|Publication number||US5301870 A|
|Application number||US 07/990,813|
|Publication date||Apr 12, 1994|
|Filing date||Dec 14, 1992|
|Priority date||Dec 23, 1991|
|Publication number||07990813, 990813, US 5301870 A, US 5301870A, US-A-5301870, US5301870 A, US5301870A|
|Inventors||Preston M. Smith, Dominic Marazita|
|Original Assignee||Lever Brothers Company, Division Of Conopco, Inc.|
|Export Citation||BiBTeX, EndNote, RefMan|
|Patent Citations (23), Referenced by (16), Classifications (7), Legal Events (2)|
|External Links: USPTO, USPTO Assignment, Espacenet|
This is a continuation application of Ser. No. 07/812,595 filed Dec. 23, 1991.
In order to reduce the amount of storage space taken up by laundry detergents and to minimize the amount of packaging materials used, superconcentrated detergents and superconcentrated detergent cartons have been developed. Superconcentrated detergent cartons tend to be shorter and wider than typical detergent cartons. Since they are wider than ordinary detergent cartons, they are not so readily grasped along their narrow sides for pouring by the consumer.
One solution to the problem of dispensing such products is the inclusion of a plastic scoop in the carton. Such scoops are strong enough to hold the dense detergent powder and possess sufficient integrity so that the powder does not leak as it is scooped from the carton and placed in the wash. However, the use of plastic scoops has been criticized for the ultimate addition of plastic into the environment.
While cups fabricated from paper are known in the art, it is important that the scoop be strong enough to accommodate the dense superconcentrated powdered detergent and possess sufficient integrity that the powder does not sift through the cup and onto the floor when product is being transferred from the carton to the wash. Moreover, the scoop must be small enough to fit conveniently into the superconcentrated detergent cartons.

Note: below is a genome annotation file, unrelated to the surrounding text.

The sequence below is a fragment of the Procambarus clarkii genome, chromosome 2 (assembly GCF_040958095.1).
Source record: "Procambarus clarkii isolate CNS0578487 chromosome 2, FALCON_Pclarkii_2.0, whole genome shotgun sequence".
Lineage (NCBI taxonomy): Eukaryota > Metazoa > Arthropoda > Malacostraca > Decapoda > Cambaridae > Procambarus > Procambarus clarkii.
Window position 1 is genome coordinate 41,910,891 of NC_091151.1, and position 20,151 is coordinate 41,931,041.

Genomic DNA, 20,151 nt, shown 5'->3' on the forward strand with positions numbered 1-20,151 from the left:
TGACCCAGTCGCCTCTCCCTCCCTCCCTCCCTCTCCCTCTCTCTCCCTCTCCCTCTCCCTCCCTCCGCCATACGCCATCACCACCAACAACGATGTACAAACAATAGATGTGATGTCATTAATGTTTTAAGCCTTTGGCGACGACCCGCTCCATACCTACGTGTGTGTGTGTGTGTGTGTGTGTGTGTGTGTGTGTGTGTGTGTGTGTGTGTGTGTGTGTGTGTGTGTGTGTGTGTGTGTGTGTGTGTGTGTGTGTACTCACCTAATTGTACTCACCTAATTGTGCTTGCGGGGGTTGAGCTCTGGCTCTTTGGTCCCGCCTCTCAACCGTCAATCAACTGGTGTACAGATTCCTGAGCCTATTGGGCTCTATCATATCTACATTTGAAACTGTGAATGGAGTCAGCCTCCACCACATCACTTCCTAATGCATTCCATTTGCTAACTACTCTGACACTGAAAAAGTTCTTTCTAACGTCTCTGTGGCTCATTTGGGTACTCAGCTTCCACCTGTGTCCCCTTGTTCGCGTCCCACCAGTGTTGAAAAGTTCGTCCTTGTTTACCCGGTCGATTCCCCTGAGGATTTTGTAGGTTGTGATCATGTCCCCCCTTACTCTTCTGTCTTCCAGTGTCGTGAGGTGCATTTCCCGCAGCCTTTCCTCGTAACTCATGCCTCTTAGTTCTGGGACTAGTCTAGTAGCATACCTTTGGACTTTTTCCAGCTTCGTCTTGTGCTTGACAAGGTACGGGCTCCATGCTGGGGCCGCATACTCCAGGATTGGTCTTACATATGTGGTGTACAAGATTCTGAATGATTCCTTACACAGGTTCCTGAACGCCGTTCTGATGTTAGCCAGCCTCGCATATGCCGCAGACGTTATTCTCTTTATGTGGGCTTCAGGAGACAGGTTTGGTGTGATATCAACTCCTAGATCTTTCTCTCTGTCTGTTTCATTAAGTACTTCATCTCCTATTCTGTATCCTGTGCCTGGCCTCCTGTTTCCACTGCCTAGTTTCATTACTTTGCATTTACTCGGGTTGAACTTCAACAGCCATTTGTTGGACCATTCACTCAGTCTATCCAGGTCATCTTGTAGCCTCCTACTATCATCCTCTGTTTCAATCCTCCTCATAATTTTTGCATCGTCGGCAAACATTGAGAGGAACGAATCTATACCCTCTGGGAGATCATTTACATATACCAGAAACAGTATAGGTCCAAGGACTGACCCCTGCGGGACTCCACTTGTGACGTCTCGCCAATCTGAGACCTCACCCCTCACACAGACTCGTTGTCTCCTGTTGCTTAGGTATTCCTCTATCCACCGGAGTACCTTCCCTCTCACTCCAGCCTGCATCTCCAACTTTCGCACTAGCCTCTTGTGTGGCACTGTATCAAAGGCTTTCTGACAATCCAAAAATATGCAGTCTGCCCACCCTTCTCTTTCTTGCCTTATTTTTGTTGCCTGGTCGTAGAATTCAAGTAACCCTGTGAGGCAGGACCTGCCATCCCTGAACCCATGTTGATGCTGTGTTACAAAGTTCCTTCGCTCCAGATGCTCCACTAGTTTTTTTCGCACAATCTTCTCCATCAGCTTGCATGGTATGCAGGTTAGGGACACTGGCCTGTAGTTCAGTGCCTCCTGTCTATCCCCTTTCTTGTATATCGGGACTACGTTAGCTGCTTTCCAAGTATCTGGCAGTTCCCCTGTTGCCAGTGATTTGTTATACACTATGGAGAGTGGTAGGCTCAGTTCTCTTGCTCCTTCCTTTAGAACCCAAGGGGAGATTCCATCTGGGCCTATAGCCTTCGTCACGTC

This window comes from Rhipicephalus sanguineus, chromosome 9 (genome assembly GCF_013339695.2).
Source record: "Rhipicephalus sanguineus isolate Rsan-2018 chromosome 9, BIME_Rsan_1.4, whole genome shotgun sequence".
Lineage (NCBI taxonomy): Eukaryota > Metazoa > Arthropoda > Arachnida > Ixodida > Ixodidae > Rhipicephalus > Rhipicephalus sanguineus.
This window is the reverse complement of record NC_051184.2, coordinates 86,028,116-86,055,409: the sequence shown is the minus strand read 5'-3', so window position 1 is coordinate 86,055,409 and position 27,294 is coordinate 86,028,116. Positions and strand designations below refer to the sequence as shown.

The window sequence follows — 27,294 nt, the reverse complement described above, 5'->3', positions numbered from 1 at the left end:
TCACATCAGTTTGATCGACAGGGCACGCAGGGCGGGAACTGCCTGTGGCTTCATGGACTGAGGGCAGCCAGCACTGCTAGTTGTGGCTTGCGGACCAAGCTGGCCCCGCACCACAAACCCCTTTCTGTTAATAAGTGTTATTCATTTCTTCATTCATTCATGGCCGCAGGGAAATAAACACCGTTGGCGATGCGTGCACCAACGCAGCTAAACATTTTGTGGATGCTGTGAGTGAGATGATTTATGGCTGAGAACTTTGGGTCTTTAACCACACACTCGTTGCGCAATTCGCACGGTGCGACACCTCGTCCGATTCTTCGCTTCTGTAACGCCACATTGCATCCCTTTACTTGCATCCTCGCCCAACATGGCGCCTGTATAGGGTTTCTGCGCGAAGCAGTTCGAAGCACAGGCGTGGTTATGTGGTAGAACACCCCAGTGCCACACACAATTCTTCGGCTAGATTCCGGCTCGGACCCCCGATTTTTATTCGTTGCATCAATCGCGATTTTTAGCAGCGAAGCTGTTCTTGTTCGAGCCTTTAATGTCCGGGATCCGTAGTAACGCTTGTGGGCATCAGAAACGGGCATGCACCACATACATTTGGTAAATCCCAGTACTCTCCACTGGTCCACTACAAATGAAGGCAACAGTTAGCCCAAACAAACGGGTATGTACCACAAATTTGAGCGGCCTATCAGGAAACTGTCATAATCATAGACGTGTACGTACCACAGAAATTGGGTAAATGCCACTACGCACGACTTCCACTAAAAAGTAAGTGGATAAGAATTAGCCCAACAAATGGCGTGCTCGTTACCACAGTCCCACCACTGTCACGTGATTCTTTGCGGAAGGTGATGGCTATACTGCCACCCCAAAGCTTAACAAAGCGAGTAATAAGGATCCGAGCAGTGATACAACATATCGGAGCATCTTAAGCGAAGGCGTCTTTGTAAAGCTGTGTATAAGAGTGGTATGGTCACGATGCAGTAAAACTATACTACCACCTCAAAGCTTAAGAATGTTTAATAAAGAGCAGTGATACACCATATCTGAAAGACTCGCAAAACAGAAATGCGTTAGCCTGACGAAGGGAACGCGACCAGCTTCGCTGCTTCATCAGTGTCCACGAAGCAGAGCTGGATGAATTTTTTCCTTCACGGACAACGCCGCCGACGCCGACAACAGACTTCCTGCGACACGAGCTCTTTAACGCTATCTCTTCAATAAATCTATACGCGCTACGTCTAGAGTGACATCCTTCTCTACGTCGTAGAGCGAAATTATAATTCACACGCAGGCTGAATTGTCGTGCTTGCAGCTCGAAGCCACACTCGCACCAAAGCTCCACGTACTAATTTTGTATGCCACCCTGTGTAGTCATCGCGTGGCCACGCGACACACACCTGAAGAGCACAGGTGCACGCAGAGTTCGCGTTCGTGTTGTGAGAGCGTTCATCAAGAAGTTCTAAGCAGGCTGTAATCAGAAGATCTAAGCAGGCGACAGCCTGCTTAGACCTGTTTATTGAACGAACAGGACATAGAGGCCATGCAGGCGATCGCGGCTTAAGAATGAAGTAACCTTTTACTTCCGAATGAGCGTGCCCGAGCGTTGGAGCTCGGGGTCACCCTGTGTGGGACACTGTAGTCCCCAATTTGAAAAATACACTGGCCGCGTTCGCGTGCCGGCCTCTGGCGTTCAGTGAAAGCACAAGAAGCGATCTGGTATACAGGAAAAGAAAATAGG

Struble U.S. Pat. No. 4,267,955 discloses a scoop-type carton said to be most useful for serving of French fries and for providing a carton blank configuration making maximum use of the width of the printing equipment and most economical use of board with the least amount of scrap. The carton blank used to make the carton includes a central side wall, end wall panels on either side of the side wall, a somewhat oval appearing bottom panel below the side wall panel and a second side wall panel below the bottom wall panel.
Russa U.S. Pat. No. 4,915,235 discloses a French fry carton including a tear panel. The Russa carton includes a bottom panel, two end panels attached to the bottom panel, end forming flaps, and a tear out portion in one of the end panels.
Cox U.S. Pat. No. 3,373,917 discloses a foldable container including a handle.
Ullger U.S. Pat. No. 3,073,506 discloses a collapsible container having a bottom portion E folded along scoreline 28 and a bottom portion F folded along scoreline 29.
Berke U.S. Pat. No. 2,749,018 discloses a collapsible tray having a central panel 1 divided in half by a scoreline 10.
Page U.S. Pat. No. 2,226,178 discloses a container having an end section divided into two half sections 21 and 22.
Kohler U.S. Pat. No. 4,428,500 discloses an automatically erectable liquid-type tray which comprises a gusset member 20 including a pair of generally semicircular first and second gusset sections 22 and 24 which are foldably joined between inwardly bowed fold lines 23 and 25 to adjacent sections of first and second inner side wall panels 14 and 16 and which are foldably joined to each other along a straight fold line 27.
Harrod U.S. Pat. No. 1,902,072 discloses a collapsible cylindrical container which can be folded flat when not in use. The container includes a collapsible body and a collapsible wall of a disk shape and a diametrically extending scoreline 21 to permit the walls to be folded in half and to be collapsed with the body of the container.
Main U.S. Pat. No. 1,690,586 discloses a collapsible paper cup.
Alba et al. U.S. Pat. No. 4,711,389 discloses a self supporting food carton which includes a base panel and two upright side panels.
The invention is directed to a paper scoop and blank for erection thereof which is strong enough to permit consumers to remove superconcentrated detergent from its carton and which can be collapsed to be flat in the carton. In addition, it can be used with minimal effort to remove the last remnants of the product. Also, the collapsible scoop does not permit any powder to sift through the scoop and onto the floor.
The scoop of the invention includes a basket portion and a handle. Pickup of material at the bottom of the carton is facilitated by the shape of the basket in that the front wall of the basket is higher than the rear of the basket. Thus, when only a small amount of product remains, the high front portion of the basket minimizes the number of passes which must be made with the scoop to remove the last portions of the product. The bottom of the scoop is solid and does not permit sifting of the powdered product therefrom.